Social Medicine: History, What It Studies, Applications

The social medicine is a discipline that studies the social, genetic and environmental factors that influence the generation of diseases in order to promote prevention methods and protection of the individual and community.

Social medicine is in charge of predicting how these factors can influence the appearance of future diseases; and it is applied actively in the communities, attending and knowing closely the needs of the population.

The creation of government networks of hospital centers and the design of medical care programs are some of the solutions that social medicine offers to reach the population most in need.

History of social medicine

Historians point out that social medicine originated in the nineteenth century, as a result of the changes suffered by society as a result of the so-called Industrial Revolution .

At that time, there was an increase in poverty and disease among the most deprived, making it clear that changes in society could have a determining effect on its population.

The study of this social phenomenon and the medical practices generated as a consequence, became what we know today as social medicine.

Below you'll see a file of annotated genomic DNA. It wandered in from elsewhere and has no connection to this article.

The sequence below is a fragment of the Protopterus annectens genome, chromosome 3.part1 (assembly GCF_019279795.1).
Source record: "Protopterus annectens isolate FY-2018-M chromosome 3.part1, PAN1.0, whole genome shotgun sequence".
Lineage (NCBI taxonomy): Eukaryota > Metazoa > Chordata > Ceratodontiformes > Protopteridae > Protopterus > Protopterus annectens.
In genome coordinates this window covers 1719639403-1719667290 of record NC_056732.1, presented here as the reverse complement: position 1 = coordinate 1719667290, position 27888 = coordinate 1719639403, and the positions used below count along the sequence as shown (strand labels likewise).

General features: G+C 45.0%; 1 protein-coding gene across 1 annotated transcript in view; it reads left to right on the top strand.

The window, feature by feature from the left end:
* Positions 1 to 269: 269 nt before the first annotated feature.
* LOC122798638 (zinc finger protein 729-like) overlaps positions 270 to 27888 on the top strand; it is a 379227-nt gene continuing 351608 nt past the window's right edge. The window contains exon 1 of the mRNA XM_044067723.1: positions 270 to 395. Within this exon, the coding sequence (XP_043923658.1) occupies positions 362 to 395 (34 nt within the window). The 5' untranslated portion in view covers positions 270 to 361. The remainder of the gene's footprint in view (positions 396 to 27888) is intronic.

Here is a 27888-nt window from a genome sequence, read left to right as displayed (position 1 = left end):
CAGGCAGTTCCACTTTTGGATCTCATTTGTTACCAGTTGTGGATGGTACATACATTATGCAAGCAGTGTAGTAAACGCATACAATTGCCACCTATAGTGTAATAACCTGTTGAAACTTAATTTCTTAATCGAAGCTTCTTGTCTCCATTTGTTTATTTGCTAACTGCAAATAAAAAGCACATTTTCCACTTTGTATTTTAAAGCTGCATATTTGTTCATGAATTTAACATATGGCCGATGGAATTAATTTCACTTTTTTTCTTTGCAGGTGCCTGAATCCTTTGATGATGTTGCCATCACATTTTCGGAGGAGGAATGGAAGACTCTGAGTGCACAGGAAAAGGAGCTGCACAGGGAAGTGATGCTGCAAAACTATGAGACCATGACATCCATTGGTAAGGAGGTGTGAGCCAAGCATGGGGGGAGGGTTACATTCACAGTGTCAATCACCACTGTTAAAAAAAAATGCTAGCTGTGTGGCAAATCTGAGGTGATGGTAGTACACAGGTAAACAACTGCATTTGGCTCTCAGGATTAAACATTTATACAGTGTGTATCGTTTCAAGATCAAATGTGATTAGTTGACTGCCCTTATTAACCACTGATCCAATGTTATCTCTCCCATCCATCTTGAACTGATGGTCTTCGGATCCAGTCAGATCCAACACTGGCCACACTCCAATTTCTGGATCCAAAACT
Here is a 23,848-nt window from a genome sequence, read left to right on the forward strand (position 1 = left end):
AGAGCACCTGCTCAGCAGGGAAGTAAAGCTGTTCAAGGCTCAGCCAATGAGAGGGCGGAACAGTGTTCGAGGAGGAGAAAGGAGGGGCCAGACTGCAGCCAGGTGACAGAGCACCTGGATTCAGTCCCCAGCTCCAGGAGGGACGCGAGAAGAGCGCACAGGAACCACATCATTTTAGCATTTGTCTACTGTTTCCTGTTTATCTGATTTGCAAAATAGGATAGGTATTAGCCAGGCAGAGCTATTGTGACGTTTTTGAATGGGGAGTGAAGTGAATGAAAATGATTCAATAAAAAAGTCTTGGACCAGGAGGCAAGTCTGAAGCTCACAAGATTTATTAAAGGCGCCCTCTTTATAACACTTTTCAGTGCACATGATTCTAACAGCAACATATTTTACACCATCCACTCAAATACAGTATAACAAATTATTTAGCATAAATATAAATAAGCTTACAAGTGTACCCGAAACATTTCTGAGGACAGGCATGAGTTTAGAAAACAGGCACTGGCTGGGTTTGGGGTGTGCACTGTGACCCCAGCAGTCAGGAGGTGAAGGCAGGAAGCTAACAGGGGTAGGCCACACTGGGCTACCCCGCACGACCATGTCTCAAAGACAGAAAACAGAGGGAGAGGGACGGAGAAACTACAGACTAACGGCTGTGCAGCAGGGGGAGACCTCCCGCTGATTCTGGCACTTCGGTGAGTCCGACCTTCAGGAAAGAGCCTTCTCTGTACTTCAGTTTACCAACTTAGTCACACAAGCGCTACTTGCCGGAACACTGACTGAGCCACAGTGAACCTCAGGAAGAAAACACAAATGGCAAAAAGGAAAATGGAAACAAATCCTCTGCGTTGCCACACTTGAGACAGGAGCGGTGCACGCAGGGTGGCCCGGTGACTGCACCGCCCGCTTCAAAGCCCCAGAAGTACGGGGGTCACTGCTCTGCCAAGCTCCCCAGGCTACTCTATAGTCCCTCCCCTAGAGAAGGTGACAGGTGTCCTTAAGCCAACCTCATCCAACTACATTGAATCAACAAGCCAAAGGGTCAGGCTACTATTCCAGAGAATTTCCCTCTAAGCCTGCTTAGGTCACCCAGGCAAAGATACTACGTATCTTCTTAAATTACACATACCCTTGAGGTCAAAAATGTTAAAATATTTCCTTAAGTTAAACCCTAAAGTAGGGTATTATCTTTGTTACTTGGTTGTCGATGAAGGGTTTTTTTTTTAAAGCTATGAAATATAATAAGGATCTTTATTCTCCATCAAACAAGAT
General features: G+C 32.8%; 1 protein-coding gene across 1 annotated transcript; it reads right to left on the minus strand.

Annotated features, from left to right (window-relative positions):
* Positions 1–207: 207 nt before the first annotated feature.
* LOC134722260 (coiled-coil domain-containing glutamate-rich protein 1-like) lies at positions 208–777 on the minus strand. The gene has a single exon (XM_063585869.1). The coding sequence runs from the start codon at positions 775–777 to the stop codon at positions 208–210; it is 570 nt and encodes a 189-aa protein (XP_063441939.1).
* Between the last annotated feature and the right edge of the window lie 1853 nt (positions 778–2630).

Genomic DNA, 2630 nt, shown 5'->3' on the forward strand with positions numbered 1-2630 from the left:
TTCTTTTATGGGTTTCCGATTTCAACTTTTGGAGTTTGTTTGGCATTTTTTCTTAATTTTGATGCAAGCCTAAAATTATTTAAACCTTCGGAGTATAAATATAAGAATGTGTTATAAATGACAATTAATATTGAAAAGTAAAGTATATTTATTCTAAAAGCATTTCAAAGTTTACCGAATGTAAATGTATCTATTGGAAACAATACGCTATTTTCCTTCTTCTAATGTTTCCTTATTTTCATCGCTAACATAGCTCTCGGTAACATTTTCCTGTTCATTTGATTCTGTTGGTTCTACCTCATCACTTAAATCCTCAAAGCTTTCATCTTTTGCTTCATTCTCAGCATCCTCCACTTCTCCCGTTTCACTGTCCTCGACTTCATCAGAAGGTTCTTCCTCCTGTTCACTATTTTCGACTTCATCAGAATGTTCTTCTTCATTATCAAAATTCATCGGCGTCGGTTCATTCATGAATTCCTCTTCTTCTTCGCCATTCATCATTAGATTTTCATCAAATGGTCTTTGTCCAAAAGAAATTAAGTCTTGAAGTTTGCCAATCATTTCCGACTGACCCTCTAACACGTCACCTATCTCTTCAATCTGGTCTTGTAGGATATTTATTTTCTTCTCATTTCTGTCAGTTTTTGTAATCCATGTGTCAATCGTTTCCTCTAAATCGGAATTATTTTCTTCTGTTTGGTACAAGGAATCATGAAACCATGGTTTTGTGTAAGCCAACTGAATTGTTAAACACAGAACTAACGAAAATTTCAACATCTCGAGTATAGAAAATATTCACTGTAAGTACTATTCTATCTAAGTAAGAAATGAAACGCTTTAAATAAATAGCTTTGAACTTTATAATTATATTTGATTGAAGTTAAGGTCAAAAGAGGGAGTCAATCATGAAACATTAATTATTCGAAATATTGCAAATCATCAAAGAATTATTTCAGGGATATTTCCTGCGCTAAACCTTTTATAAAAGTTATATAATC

Precursors of social medicine

One cannot talk about the history of social medicine without mentioning the German physician Johann Peter Frank (1745-1821). As part of his medical practice, Frank created a school for midwives, founded two hospitals and a surgical chair, in addition to providing medical care to the elderly, the most deprived and the inmates.

He wrote the book A Complete System for a Medical Police in which he proposed regulations for medical practice and in which he described the social elements that affected the health of the common individual at that time.

The German physician Rudolf Virchow (1821-1902) is another of the pioneers of social medicine due to the findings he recorded in 1848 during a typhus epidemic in the province of Silesia, former Prussia. Virchow, identified social factors such as poverty, a low level of education and the absence of democracy, as key elements in the development of the epidemic.

For his part, the English doctor, John Snow (1813-1858) is remembered in the field of social medicine for demonstrating how the conditions of poverty influenced the cholera epidemic recorded in 1854 in London.